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Blue giants create Prawn Nebula's spectacular glow

Two rare blue stars ionise the gas in the Prawn Nebula, allowing it to emit its own light.

A new high-resolution image of the Prawn Nebula shows off its stellar nurseries.

European Southern Obervatory

Not all nebulas are built alike. Some emit no light at all, appearing as dark streaks across the cosmos. Some reflect the light of nearby stars. Others emit their own light in optical wavelengths. This last kind -- emission nebulas -- is magnificent to behold, as evidenced by the Prawn Nebula (aka IC4628 or Gum 56). A high-resolution image of the nebula was released Wednesday by the European Southern Observatory in Chile.

While perhaps the most famous emission nebula is the Orion Nebula, the Prawn Nebula has a lot going for it too. It's a stellar nursery, which means it contains a lot of very hot, bright, young stars.

Two of these stars are rare O-type stars, very large and very hot, glowing blue-white. They're also known as blue giants, and they're very short lived. Because they're so large and hot, they tend to burn out quickly, ending their brief lives in intense supernovas before collapsing into black holes or neutron stars.

These two blue giants are what makes the gas of the Prawn Nebula glow, with some help from the other young stars. They give off enormous amounts of ultraviolet radiation, which breaks down the nebula's hydrogen gas into the component nuclei and electrons in a process called ionisation.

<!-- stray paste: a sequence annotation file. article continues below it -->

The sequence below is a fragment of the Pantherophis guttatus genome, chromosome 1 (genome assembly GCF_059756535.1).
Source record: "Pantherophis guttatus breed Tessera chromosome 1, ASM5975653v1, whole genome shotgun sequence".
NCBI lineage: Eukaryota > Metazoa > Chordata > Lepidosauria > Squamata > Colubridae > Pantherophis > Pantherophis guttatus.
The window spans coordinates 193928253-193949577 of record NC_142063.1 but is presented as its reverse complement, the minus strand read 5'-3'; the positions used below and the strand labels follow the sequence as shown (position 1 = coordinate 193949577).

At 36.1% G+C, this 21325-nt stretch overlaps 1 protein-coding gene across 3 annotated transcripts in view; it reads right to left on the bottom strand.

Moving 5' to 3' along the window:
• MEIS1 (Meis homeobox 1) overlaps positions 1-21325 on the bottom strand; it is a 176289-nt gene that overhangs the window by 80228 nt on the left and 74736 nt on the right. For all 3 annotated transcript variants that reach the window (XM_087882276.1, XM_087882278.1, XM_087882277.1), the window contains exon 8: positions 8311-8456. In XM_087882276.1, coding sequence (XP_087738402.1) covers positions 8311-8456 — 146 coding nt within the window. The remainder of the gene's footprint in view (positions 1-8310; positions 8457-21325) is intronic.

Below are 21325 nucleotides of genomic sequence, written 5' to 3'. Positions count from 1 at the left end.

When the nuclei and electrons recombine, they have much higher energy levels that before, which gets released in the form of light, causing the nebula to glow.

The Prawn Nebula is huge, coming in at around 250 light-years in diameter. It's also very active. As well as fostering the two blue giants and other very young stars, it is also still in the process of stellar formation, where dust and gas collapse into a core to form the very early stages of a baby star.

Regions in which stellar formation is still taking place are visible in the new image as particularly dense clouds. These are created when stars go supernova, leaving behind clouds of dust and gas, which then go on to perpetuate the cycle of stellar life.

If you're in the southern hemisphere and have a powerful telescope, point it in the direction of the constellation Scorpius. The Prawn Nebula is some 6,000 light-years distant, and is projected to cover a region of sky around four times the size of the full moon. Keep in mind, it's very faint, and can't be spotted with a smaller telescope.